by Kevin and Kathy Collins and Alex George
Hardcover, 384 pages (233x152mm)
ISBN (10) 876473681 (13) 9781876473686
Published by Bloomings Books
Distributed by Bookwise International
Reviewed by Jan Sked
When I first saw this book I thought it must be one of the best books to be released on a single genus that I had seen, especially as it was written by revered botanist Alex George in conjunction with Kevin and Kathy Collins, who have been growing Banksias for 25 years on their “Banksia Farm” at Mount Barker, W.A. and have all the known species in cultivation there.
A quick glance through the book showed an amazing collection of information on banksias, and further reading revealed just how much fascinating details had been gathered together for the reader.
As one who likes to have as much background information as possible, I was delighted with the early chapters on the history of their discovery and naming, beginning with Cook’s expedition in 1770 and the various collections by subsequent explorers and mariners to our shores, moving on to other collectors, explorers and botanists, and finishing with tables setting out various details in concise form.
There are sections on the classification of banksias, fossil banksias, banksia biology, a whole 28 pages with photographs on the utilisation of banksias, especially in the artistic world. I might mention here that the cover features Celia Rosser’s superb paintings on front and back of both the dust cover and the hard cover.
Then there is a very comprehensive chapter on propagation and cultivation of banksias (54 pages – almost a book in itself), including tables about climatic tolerances, soils, uses, ornamental traits and flowering times. I said it was comprehensive!
The final section of the book comprises detailed descriptions of each of the known species, subspecies and varieties. The species are listed alphabetically and information is provided on the naming and collection of each species together with the date and locality, a concise description of the plant, its size, foliage and flowers, its distribution and ecology (including a distribution map), a brief note on similar species and how they differ, cultivation and propagation notes and any special features. Who could ask for more?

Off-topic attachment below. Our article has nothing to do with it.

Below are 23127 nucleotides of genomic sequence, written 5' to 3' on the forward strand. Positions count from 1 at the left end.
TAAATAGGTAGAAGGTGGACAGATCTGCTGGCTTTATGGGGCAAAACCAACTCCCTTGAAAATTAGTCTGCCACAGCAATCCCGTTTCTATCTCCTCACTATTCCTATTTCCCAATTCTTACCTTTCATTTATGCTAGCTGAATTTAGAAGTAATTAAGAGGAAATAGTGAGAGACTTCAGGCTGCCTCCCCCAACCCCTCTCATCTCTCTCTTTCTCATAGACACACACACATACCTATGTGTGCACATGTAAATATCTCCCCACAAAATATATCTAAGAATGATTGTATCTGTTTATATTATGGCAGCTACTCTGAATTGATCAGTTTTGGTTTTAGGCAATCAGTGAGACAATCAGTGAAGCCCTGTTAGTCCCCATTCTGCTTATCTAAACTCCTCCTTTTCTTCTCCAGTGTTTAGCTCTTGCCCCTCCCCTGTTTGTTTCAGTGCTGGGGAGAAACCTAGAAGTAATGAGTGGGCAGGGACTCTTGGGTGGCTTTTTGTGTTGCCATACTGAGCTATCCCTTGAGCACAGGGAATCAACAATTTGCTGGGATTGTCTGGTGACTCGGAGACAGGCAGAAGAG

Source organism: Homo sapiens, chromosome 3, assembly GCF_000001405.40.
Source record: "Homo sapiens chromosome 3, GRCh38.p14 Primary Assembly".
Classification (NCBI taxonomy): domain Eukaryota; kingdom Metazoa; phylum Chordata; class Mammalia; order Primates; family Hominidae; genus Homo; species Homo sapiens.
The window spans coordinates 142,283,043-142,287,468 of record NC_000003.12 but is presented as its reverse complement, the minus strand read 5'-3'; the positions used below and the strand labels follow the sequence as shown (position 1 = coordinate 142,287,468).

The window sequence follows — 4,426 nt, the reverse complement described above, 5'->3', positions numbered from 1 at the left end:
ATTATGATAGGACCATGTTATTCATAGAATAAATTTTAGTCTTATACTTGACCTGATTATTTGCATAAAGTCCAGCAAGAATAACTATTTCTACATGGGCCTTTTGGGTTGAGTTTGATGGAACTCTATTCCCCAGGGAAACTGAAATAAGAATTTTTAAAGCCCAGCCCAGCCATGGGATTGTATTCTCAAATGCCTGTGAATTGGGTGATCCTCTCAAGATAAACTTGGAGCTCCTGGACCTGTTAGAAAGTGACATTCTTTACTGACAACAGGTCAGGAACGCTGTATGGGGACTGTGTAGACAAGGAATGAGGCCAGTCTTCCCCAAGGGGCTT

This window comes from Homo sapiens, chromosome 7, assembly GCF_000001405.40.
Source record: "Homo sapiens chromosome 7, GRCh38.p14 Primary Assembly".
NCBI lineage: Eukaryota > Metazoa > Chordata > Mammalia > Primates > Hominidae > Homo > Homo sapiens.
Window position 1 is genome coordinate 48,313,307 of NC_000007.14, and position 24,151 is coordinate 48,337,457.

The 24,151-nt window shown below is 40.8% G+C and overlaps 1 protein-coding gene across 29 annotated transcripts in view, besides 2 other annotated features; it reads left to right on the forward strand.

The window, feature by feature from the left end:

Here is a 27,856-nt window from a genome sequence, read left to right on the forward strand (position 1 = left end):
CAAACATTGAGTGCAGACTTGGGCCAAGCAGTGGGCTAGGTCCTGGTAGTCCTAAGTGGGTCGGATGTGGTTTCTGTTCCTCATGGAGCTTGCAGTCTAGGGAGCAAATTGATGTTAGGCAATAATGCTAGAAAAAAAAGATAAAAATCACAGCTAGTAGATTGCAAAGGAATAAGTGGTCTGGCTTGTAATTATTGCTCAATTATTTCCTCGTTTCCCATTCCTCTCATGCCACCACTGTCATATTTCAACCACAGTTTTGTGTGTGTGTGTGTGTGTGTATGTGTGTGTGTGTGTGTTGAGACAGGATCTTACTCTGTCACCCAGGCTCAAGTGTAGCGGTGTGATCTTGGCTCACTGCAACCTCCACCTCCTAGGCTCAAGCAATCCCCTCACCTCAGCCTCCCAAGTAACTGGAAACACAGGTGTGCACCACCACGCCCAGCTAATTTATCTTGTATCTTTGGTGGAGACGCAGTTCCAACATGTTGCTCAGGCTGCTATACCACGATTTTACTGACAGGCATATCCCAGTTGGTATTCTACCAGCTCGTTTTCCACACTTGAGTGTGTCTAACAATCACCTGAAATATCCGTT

The book concludes with a bibliography and index.
Throughout the book, all chapters are illustrated with a plethora of coloured photographs. Each species has a number of illustrations showing close-ups of the inflorescence, usually a shot of the whole plant, occasionally a seed cone and always a drawing of an individual seed. The close-ups are good, but many of the photographs of the whole plant are indistinct and, whether this lack of sharpness is the fault of the photographer or the reproductive process, I could not say. It is but a small criticism amongst the many great features of this publication.
Alex George has 50 years’ experience as botanist, editor and indexer. Banksias and botanical history are amongst his special interests. In 1984 he wrote The Banksia Book which was revised in 1987 and 1996. He has written eight books and 150 papers on Australian botany and named many new species.
Kevin and Kathy Collins have pursued their passion for banksias for 25 years, developing “Banksia Farm” at Mount Barker in Western Australia where all known species are grown. “Banksia Farm” includes the Joseph Banks Fine Art Gallery and Café, a specialty plant nursery and a seed production centre.
Price: $44.95 + postage $8.00
PO Box 1137, Glebe, NSW. 2037
Phone: 02 9571 8222 Fax: 02 8208 9938